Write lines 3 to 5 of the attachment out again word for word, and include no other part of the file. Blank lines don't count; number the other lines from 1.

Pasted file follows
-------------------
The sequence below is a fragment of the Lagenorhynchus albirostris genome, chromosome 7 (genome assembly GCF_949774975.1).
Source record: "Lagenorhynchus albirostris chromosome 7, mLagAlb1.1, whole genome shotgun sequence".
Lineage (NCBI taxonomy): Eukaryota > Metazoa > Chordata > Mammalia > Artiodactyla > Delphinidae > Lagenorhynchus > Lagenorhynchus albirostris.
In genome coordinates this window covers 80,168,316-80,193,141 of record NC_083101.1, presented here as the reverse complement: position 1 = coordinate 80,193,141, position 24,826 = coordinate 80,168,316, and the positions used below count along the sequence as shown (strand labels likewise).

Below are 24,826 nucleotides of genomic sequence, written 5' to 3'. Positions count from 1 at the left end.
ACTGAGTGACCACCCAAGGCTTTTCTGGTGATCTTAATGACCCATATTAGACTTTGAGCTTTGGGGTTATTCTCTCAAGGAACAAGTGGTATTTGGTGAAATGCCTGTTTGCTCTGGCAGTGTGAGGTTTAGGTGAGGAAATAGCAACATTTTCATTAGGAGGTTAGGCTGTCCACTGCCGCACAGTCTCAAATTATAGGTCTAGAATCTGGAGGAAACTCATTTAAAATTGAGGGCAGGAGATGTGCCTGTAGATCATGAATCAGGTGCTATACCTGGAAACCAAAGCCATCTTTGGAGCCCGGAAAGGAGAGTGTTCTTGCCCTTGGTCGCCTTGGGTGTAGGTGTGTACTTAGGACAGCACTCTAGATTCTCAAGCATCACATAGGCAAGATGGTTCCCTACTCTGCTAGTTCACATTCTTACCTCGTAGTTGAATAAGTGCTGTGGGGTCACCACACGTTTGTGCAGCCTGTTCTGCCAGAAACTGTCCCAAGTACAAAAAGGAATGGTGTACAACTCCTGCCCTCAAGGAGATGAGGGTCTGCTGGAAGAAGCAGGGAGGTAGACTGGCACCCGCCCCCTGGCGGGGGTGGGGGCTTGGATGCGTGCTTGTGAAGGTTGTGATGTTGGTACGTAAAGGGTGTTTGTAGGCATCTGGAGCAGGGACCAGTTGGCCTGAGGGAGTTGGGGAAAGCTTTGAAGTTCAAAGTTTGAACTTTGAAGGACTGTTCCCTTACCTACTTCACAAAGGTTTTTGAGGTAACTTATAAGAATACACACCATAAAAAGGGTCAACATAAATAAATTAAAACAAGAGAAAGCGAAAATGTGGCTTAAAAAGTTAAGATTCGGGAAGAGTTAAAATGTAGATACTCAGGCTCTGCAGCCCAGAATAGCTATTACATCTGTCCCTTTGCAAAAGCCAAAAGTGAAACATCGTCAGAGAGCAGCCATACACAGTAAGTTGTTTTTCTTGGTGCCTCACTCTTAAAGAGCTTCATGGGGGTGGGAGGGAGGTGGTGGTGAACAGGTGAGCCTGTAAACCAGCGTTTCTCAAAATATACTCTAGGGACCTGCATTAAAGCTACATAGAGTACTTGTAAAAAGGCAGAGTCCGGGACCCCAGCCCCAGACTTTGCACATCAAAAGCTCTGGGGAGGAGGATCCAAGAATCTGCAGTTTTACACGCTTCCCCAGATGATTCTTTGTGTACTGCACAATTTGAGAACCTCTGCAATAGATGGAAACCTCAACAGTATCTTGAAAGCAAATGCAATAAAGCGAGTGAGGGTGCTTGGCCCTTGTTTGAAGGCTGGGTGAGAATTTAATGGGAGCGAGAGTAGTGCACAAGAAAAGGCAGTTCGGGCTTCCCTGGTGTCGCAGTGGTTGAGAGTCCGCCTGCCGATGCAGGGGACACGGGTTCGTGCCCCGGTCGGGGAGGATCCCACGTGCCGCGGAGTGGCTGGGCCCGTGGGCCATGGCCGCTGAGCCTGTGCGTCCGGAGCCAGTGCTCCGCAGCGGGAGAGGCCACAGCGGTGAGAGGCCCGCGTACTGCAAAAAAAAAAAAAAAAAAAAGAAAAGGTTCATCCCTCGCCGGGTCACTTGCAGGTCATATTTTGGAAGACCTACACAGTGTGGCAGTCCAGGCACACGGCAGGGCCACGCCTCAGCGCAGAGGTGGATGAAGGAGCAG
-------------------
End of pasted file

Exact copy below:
Lineage (NCBI taxonomy): Eukaryota > Metazoa > Chordata > Mammalia > Artiodactyla > Delphinidae > Lagenorhynchus > Lagenorhynchus albirostris.
In genome coordinates this window covers 80,168,316-80,193,141 of record NC_083101.1, presented here as the reverse complement: position 1 = coordinate 80,193,141, position 24,826 = coordinate 80,168,316, and the positions used below count along the sequence as shown (strand labels likewise).

Below are 24,826 nucleotides of genomic sequence, written 5' to 3'. Positions count from 1 at the left end.